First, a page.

Two Years Later, iPad Apps Rule The World [Report] | Cult of Mac

Two Years Later, iPad Apps Rule The World [Report]


Photo by {Flixelpix} David -
Photo by David -

The first iPad was debuted by Steve Jobs to thunderous applause on March 12, 2010. Many media pundits criticized the tablet for its ridiculous name and called it a huge flop. Fast forward two years later, and we couldn’t imagine a world without the iPad. It has shaped what Apple has dubbed the “post-PC era.”

Over 50 million iPads have been sold to date, and Apple just sold 3 million third-generation iPads over launch weekend. Most tablet manufacturers dream of selling 3 million units in a year, but analysts estimate that Apple will sell an upwards of 66 million iPads in 2012 alone. That is an absolutely astounding figure.

A new report from app analytics firm Distimo takes a look at the iPad and its App Store footprint two years later. Let’s take a closer look:

There are over 180,000 apps for the iPad in the App Store. Comparatively, Distimo concludes that the iPad App Store is basically on the same growth pace as the iPhone. The App Store had 200,000 iPhone apps available after two years. Universal apps that run on both the iPhone and iPad have grown from representing 33% of the App Store in May of 2010 to over 61% this year. As you can tell from the graph, universal apps still account for a very large part of the iPad’s App Store footprint, indicating that developers prefer to package their apps for the iPad and iPhone together into one download.

The iPad App Store is the second largest mobile app marketplace in existence, trailing behind the iPhone. Unsurprisingly, Google Play (formerly the Android Market) comes in third, although only 32,000 Android apps have been optimized for tablets.

Not only does the iPad boast the largest app store, but it also features the most expensive store, according to Distimo. In-app purchases, a feature Apple introduced for the App Store in February of last year, are now implemented in 10% of all iPad apps. 6% of all iPhone apps feature in-app purchases. iPad owners spend $70,000 per day in iOS 5’s Newsstand for subscription-based content from publishers.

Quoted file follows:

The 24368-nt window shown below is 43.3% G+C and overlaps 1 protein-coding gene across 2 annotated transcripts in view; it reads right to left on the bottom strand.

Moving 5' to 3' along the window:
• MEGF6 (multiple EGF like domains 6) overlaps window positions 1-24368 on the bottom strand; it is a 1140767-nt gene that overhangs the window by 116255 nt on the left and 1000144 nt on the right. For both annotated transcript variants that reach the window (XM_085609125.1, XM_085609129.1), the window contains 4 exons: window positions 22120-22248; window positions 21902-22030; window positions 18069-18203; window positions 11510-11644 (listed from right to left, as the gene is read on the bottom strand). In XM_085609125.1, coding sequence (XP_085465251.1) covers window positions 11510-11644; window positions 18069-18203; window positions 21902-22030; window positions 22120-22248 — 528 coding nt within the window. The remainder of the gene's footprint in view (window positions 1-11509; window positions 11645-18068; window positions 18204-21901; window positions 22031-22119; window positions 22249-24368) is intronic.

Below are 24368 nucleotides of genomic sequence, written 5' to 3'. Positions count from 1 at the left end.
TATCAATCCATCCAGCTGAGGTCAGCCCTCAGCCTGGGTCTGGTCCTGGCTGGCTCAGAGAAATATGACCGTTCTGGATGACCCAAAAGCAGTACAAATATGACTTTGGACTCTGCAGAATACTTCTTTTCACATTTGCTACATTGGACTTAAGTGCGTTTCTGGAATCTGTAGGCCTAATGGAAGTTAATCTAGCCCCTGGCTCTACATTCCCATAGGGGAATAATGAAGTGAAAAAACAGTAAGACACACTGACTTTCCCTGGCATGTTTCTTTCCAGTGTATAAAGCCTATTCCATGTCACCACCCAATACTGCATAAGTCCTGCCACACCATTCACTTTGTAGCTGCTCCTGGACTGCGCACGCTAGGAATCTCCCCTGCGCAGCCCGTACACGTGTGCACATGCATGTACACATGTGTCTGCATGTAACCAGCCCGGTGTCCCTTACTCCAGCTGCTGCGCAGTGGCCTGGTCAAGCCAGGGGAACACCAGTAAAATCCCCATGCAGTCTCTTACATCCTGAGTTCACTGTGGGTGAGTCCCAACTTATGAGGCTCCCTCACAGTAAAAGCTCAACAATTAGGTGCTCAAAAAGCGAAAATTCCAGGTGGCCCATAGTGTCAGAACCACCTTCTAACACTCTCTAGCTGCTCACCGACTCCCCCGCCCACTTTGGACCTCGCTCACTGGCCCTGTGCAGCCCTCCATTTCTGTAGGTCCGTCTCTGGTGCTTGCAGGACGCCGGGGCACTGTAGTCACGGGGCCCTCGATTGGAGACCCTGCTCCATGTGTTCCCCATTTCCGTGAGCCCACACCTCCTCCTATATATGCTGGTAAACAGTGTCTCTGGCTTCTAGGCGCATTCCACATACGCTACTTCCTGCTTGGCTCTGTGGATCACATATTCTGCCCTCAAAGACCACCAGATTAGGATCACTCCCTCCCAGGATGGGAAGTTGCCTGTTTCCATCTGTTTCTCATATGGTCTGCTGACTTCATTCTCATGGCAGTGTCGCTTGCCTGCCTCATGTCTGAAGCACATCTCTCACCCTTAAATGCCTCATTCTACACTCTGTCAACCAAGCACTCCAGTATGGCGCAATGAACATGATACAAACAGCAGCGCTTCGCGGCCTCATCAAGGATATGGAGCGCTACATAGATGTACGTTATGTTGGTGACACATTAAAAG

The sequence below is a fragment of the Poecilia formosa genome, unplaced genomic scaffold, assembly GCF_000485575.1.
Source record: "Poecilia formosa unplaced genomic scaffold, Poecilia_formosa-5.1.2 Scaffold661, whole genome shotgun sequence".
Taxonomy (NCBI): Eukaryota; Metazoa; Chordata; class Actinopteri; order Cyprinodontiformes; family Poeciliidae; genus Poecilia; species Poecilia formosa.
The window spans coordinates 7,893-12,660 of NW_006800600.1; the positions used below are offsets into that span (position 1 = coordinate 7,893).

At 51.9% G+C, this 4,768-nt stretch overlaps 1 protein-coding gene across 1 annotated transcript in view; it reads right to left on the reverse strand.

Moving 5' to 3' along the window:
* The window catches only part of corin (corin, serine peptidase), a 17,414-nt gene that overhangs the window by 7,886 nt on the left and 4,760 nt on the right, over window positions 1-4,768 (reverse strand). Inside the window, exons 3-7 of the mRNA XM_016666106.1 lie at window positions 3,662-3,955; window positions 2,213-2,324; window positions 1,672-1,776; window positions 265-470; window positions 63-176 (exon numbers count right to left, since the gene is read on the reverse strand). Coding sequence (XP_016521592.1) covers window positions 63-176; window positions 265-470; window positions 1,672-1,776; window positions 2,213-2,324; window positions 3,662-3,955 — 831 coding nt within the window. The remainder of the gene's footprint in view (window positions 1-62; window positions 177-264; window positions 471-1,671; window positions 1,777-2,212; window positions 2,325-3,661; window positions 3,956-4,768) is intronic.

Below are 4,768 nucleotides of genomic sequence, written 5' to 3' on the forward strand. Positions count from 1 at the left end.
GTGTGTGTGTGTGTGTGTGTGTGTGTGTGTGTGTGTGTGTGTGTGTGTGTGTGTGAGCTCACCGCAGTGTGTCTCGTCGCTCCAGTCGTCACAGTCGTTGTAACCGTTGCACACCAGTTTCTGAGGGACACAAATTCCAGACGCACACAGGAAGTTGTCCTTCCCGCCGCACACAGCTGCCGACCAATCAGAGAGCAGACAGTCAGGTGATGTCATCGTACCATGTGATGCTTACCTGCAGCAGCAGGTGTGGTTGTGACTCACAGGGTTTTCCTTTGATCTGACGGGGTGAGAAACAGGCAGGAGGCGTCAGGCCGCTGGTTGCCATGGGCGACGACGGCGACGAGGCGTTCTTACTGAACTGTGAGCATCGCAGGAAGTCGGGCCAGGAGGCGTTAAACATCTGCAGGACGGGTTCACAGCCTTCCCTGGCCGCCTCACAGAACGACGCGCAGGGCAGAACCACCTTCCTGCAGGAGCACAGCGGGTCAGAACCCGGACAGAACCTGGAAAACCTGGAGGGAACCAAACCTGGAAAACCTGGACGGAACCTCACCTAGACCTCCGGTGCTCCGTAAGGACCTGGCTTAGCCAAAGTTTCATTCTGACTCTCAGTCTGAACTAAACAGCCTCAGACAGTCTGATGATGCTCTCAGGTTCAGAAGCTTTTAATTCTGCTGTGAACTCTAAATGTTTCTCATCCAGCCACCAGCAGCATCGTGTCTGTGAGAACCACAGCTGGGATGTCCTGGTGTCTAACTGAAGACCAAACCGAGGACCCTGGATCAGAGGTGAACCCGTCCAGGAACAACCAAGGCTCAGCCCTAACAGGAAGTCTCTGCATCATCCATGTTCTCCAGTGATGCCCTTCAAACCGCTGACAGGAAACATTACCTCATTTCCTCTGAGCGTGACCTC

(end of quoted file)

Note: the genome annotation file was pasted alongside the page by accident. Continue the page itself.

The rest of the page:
When we look at the top 200 top grossing applications in each of those stores 74%, 80% and 56% of the applications feature in-app purchases in the Apple App Store for iPad, the Apple App Store for iPhone and Google Play, respectively. This means that regardless of the proportion of applications that feature in-app purchase, the model is adopted by the majority of the top grossing applications in each store. Therefore, for many developers it is a serious backdrop that other app stores like Windows Phone 7 Marketplace do not (yet) support in-app purchases, as these figures have proven it to be a successful business model for developers.

The most popular App Store categories on the iPad continue to be Games (50% of all top paid apps are games) and Entertainment. Interestingly, weather apps have become pretty popular on the iPad, as they are downloaded the most. More specific categories like Business and Medical contain more paid apps and less downloads.

Distimo reveals that China has overtaken the U.S. in free app downloads for the iPad. “During February 2012, the number of daily downloads among the top 300 most popular free applications in China exceeded 1.1M, while the volume among the top 300 most popular free applications on each day in the United States was just below 1M,” notes Distimo.

Interestingly, downloads in the U.S during February 2012 dropped significantly while China’s interest in apps continues to skyrocket. To be clear, the U.S. is still the top grossing country for iPad apps, but more free app downloads are coming out of China now. Distimo says that developers should consider marketing paid apps or in-app purchases to countries like the U.S., United Kingdom, Australia, and Canada.

To conclude, Distimo has complied a list of the highest ranked all time app publishers for the iPad. It’s no surprise that Apple sits on top with apps like Pages from the iWork suite: